Is the world edging toward democracy or careening toward more conflict? How is America's influence regarded? Can peace and understanding ever be realized? Eminent scholars will delve beyond headlines to analyze world problems.
NOVEMBER 7: DEVELOPMENT, DEMOCRACY, AND REVOLUTION: THE LATIN AMERICAN PROSPECT
John Booth, Regents “Professor of Comparative Politics” at the University of North Texas, is author of The End and the Beginning: The Nicaraguan Revolution and Costa Rica: Quest for Democracy and co-author of Understanding Central America. A risk analyst for the U.S. Department of State, he is associate editor of the Journal of International Studies.
NOVEMBER 14: CHANGING CONTEXT IN U.S. – CHINA RELATIONS
Peter Trubowitz is a member of the department of government at the University of Texas in Austin. He is author of the award-winning book, Defining the National Interest – Conflict and Change in American Foreign Policy. He is now writing a book on electoral politics and foreign policy and has been studying China closely.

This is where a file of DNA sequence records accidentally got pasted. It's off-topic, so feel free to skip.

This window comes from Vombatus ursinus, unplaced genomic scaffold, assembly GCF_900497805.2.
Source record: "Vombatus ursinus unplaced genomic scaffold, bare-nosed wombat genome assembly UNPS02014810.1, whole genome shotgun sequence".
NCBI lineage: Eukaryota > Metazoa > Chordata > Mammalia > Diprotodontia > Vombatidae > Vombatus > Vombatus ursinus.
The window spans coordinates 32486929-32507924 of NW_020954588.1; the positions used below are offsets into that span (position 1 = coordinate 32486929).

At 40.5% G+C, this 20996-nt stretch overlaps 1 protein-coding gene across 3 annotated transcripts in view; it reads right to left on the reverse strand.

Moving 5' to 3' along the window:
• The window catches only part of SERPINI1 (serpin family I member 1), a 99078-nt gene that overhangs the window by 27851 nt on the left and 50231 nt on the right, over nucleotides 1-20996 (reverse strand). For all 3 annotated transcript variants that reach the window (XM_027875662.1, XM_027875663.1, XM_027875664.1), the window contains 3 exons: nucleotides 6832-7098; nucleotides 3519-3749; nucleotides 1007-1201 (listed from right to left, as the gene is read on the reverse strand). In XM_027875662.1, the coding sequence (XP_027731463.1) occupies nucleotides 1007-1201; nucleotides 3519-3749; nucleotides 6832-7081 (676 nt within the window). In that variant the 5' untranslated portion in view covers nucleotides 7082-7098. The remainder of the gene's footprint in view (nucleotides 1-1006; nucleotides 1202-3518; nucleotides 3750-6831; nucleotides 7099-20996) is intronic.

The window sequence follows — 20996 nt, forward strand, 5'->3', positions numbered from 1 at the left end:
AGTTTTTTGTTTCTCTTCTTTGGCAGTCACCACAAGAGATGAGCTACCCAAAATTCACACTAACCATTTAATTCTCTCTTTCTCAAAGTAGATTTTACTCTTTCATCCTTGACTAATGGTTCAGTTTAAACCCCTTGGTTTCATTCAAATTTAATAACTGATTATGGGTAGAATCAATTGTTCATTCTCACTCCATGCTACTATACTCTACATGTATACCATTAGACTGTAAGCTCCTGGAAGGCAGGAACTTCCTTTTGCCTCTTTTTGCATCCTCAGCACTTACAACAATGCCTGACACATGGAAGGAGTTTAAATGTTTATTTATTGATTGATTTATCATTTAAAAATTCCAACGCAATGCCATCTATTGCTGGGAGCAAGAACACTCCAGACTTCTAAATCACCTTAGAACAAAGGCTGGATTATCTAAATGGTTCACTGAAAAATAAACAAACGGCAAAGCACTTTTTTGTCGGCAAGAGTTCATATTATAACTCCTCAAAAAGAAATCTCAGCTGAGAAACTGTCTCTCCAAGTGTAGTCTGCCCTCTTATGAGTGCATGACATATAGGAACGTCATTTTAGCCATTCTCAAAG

NOVEMBER 21: WHY DEMOCRACY FALTERS IN RUSSIA
Martha Merritt is an associate director of the Joan B. Kroc Institute for International Peace Studies, University of Notre Dame. She is an expert on Russian politics and explores the tensions in democratic state building particularly regarding accountability and nationalism. Her Ph.D. is from Oxford University.
NOVEMBER 28–PROSPECTS FOR DEMOCRATIZATION IN THE MIDDLE EAST:
A COMPARATIVE VIEW ON IRAN AND IRAQ
Shiva Balaghi is associate director of the Kevorkian Center for Near Eastern Studies at New York University, where she teaches courses on womem's studies and the cultural history of the Middle East. She is author of Saddam Hussein: A Biography (Greenwood Press, 2005). She is completing a book on culture and the state of Iran from the nineteenth century to the present.
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